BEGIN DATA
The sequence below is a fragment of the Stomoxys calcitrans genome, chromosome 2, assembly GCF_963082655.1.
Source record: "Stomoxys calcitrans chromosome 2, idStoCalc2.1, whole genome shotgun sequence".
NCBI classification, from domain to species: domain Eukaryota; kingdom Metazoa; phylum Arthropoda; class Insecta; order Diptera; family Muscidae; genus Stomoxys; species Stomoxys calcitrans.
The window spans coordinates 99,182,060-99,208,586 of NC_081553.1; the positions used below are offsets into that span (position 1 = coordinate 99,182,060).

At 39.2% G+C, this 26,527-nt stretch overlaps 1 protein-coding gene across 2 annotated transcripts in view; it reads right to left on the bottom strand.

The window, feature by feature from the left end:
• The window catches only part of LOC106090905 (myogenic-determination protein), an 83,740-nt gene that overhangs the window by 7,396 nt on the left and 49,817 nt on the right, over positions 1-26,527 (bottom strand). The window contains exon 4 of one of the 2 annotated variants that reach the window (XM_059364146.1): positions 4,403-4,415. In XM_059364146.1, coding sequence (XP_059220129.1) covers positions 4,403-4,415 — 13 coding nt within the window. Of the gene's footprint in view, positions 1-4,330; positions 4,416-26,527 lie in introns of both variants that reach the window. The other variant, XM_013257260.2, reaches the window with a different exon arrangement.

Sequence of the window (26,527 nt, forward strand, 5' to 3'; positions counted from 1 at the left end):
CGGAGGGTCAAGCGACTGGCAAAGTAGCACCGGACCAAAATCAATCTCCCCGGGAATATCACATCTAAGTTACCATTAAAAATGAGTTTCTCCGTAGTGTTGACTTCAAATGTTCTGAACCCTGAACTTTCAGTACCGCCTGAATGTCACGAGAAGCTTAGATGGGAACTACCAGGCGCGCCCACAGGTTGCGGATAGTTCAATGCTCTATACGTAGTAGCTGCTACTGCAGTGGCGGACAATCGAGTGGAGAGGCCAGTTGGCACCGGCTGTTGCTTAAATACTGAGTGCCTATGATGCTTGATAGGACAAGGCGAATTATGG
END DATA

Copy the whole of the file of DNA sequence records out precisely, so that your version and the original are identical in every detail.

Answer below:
The sequence below is a fragment of the Stomoxys calcitrans genome, chromosome 2, assembly GCF_963082655.1.
Source record: "Stomoxys calcitrans chromosome 2, idStoCalc2.1, whole genome shotgun sequence".
NCBI classification, from domain to species: domain Eukaryota; kingdom Metazoa; phylum Arthropoda; class Insecta; order Diptera; family Muscidae; genus Stomoxys; species Stomoxys calcitrans.
The window spans coordinates 99,182,060-99,208,586 of NC_081553.1; the positions used below are offsets into that span (position 1 = coordinate 99,182,060).

At 39.2% G+C, this 26,527-nt stretch overlaps 1 protein-coding gene across 2 annotated transcripts in view; it reads right to left on the bottom strand.

The window, feature by feature from the left end:
• The window catches only part of LOC106090905 (myogenic-determination protein), an 83,740-nt gene that overhangs the window by 7,396 nt on the left and 49,817 nt on the right, over positions 1-26,527 (bottom strand). The window contains exon 4 of one of the 2 annotated variants that reach the window (XM_059364146.1): positions 4,403-4,415. In XM_059364146.1, coding sequence (XP_059220129.1) covers positions 4,403-4,415 — 13 coding nt within the window. Of the gene's footprint in view, positions 1-4,330; positions 4,416-26,527 lie in introns of both variants that reach the window. The other variant, XM_013257260.2, reaches the window with a different exon arrangement.

Sequence of the window (26,527 nt, forward strand, 5' to 3'; positions counted from 1 at the left end):
CGGAGGGTCAAGCGACTGGCAAAGTAGCACCGGACCAAAATCAATCTCCCCGGGAATATCACATCTAAGTTACCATTAAAAATGAGTTTCTCCGTAGTGTTGACTTCAAATGTTCTGAACCCTGAACTTTCAGTACCGCCTGAATGTCACGAGAAGCTTAGATGGGAACTACCAGGCGCGCCCACAGGTTGCGGATAGTTCAATGCTCTATACGTAGTAGCTGCTACTGCAGTGGCGGACAATCGAGTGGAGAGGCCAGTTGGCACCGGCTGTTGCTTAAATACTGAGTGCCTATGATGCTTGATAGGACAAGGCGAATTATGG